They study a full curriculum and are very intelligent. When I arrived on campus, lessons were underway and I peeked in and took some shots. They were learning physics, chemistry and one class was learning about the history of Kenyan elections and politics in another room. Each girl had a story of such difficulty and yet they are flourishing so well and are spreading such important views amongst the society: that girls are equal, that they have a voice and that they WILL succeed. It was just so wonderful. The society is taking note, too – people respect the WISER girls and their views and starting to trickle to the general community. They are learning that educating girls is important. And furthermore, WISER has created competition in the area: girls are studying harder than ever to get in, seeing how it has benefitted the others. This is great as more girls are in school (a large part of it is WISER Bridge – the programme that is keeping primary schools and girls on track and transitioning to secondary education) and are working hard to change their future.
The teachers are also incredible: dedicated changemakers with the kinds of attitudes that Kenya needs. The male teachers were an inspiration, challenging patriarchal viewpoints. And they are so hardworking: most girls will request to stay in school even during the month break they have – as life is so much easier… and so the teachers will stay too and pass up any break they may have had as they also live in campus.
WISER also has a clean water programme/kiosk for the local community, a garden where the girls eat nutritious food and can sell it to people outside too. It has classes on HIV risk reduction, a reproductive health awareness programme, etc. The list is endless.
WISER has been running since 2010. The inaugural WISER graduation happened on 8th March 2014. The results? All 28 of the pioneering class passed their exams. 17 of these girls attained grades that qualify them for university, with 13 of these receiving immediate and full scholarships. Just WOW.
– More information and ways to support can be found on their website here: www.wisergirls.org
– For the slightly longer, director’s cut of the movie, please see here: https://vimeo.com/78404090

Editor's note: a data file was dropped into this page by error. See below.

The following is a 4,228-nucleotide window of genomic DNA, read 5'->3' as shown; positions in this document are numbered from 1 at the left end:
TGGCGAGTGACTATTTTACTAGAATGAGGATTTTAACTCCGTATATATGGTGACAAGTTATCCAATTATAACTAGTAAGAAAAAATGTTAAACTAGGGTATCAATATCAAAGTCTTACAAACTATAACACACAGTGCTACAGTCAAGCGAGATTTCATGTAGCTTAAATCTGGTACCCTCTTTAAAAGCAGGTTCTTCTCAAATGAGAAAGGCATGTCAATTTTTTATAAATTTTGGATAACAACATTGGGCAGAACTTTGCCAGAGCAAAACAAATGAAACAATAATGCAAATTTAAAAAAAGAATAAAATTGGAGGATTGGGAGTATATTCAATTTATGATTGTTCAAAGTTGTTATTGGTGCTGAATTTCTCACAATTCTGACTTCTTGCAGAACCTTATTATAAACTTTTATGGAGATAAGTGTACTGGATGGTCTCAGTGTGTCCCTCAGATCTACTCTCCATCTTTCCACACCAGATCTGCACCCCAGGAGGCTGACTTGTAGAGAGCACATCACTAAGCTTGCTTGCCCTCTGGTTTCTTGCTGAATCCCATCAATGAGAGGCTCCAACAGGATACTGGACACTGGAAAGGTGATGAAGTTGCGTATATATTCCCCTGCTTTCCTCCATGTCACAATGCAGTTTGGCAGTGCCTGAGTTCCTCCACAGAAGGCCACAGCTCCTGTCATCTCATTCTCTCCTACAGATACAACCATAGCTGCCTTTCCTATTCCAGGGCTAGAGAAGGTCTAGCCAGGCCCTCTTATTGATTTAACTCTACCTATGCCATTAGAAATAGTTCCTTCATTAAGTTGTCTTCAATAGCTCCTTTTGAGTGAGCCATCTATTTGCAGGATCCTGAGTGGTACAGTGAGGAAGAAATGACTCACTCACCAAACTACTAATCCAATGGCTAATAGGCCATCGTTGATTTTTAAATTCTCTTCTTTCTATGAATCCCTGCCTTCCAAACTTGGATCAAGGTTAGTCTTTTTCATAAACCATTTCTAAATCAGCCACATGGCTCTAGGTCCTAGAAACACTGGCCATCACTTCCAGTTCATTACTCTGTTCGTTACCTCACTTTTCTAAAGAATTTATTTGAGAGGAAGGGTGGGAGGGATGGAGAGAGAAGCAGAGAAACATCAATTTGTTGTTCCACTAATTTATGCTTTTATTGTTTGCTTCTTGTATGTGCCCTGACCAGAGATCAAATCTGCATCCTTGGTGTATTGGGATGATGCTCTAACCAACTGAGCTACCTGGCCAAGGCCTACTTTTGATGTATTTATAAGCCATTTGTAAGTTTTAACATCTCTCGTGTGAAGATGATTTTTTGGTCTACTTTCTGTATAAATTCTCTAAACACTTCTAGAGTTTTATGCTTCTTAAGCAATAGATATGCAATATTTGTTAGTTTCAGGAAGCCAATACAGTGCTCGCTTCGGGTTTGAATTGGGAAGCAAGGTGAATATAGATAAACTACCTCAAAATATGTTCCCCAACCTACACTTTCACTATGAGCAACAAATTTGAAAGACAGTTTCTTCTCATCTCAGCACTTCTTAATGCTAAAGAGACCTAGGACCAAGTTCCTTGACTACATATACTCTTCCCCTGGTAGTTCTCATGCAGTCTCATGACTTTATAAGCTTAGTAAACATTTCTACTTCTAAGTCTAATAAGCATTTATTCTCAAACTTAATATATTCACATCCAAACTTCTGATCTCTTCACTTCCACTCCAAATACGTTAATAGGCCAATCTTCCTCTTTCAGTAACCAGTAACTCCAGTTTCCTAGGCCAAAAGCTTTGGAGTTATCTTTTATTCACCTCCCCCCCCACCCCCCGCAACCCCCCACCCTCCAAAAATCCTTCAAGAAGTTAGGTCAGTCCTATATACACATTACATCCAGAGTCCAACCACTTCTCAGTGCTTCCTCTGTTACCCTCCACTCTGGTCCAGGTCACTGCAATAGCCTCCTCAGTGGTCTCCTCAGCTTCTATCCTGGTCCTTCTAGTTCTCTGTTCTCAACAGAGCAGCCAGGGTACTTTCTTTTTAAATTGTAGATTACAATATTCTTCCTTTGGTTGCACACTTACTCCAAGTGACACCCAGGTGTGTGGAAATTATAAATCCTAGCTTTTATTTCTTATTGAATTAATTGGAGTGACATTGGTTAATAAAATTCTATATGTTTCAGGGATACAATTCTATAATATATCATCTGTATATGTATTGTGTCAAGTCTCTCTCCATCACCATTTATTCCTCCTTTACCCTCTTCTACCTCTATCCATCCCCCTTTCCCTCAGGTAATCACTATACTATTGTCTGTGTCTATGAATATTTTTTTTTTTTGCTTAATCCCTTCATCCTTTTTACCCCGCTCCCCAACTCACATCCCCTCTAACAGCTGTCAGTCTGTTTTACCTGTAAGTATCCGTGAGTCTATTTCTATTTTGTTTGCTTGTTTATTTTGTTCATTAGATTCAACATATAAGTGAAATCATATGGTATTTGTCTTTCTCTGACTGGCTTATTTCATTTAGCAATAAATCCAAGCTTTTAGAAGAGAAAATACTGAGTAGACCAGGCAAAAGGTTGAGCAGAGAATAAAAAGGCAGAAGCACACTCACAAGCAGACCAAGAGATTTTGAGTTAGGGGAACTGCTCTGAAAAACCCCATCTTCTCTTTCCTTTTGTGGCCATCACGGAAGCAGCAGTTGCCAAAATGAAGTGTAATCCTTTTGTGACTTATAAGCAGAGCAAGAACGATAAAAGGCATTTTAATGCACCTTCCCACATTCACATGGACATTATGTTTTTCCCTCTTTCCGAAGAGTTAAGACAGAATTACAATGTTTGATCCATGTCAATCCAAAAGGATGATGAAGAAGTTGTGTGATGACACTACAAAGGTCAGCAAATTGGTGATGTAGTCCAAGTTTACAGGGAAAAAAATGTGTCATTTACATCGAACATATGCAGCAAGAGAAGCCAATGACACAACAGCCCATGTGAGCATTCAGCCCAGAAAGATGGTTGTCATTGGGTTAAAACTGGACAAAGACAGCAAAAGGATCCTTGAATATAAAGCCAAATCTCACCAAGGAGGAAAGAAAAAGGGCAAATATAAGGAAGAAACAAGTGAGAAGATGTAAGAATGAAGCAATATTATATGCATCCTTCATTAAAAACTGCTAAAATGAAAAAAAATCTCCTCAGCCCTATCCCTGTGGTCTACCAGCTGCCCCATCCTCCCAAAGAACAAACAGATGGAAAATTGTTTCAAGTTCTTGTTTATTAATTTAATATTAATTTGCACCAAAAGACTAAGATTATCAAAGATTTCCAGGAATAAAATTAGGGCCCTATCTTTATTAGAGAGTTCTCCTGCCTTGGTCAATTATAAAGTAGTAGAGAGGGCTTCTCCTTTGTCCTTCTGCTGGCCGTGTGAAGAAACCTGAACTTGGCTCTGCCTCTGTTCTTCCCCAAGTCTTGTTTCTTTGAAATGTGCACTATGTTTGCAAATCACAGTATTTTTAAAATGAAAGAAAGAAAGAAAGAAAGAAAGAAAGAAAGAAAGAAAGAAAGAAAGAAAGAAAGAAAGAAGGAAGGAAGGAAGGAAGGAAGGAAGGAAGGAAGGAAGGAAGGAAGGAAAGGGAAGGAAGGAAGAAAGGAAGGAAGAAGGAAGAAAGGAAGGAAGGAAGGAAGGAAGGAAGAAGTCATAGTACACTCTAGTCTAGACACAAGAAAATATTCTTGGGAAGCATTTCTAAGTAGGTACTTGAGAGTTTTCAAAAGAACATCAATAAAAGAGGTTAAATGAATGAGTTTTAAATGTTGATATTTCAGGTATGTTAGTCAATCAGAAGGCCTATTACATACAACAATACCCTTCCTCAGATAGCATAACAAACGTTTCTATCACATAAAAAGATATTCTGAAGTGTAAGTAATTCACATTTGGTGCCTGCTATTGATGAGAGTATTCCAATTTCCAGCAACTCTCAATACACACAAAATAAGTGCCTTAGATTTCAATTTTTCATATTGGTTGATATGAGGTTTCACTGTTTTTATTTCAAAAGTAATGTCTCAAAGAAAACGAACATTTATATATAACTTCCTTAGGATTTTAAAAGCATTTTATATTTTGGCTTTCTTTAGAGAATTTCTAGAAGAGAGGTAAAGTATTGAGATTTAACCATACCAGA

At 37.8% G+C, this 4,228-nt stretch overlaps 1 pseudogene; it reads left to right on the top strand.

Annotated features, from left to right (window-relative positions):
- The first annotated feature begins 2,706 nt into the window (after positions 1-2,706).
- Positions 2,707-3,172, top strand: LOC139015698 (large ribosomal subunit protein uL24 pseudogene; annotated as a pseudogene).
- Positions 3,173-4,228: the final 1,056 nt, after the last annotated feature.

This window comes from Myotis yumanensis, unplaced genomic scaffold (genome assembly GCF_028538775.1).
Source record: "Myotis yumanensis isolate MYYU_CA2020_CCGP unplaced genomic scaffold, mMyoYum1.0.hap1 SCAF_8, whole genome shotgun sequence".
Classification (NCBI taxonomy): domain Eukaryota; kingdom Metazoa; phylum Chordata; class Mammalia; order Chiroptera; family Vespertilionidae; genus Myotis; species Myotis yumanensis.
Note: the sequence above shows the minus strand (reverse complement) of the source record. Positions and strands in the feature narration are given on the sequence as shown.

– To see the graduation film, here’s the link: https://vimeo.com/94876681
About the Filmmaker
Submitted by Hollie Harrington
Hollie Harrington is an award-winning filmmaker who has worked in this industry for several years, all across the globe. From documentaries to music videos and promotional films to shorts, Hollie has worked on a wide variety of projects but her passion and speciality lies in telling the stories of amazing non-profits, NGOs and charities doing incredible work to change the world for the better.
Hollie has seen her films shown in a variety of film festivals, and her recent documentary about Armenian history, ‘Daylight After a Century,’ won a Best Short Film award at the Pomegranate International Film festival in Toronto and was nominated for Best Documentary at the ARPA International Film Festival in Hollywood. Her film “WISER: Empowering Girls” was used as the organisation’s main fundraising tool and helped raise over $180,000 in just a few months.
From working in the favelas of Rio de Janeiro with cooperatives aiming to empower local women, to focusing on micro-entrepreneurs in Madagascar and from films about farmers in Benin to documentaries covering aid in tsunami devastated Japan, Hollie has been commissioned to make her films all over the world and is dedicated to spreading the word about inspiring organisations, enabling them to increase their efforts through the powerful tool of film.
To see more of Hollie’s work or to get in touch, please visit her website: www.hollieharrington.com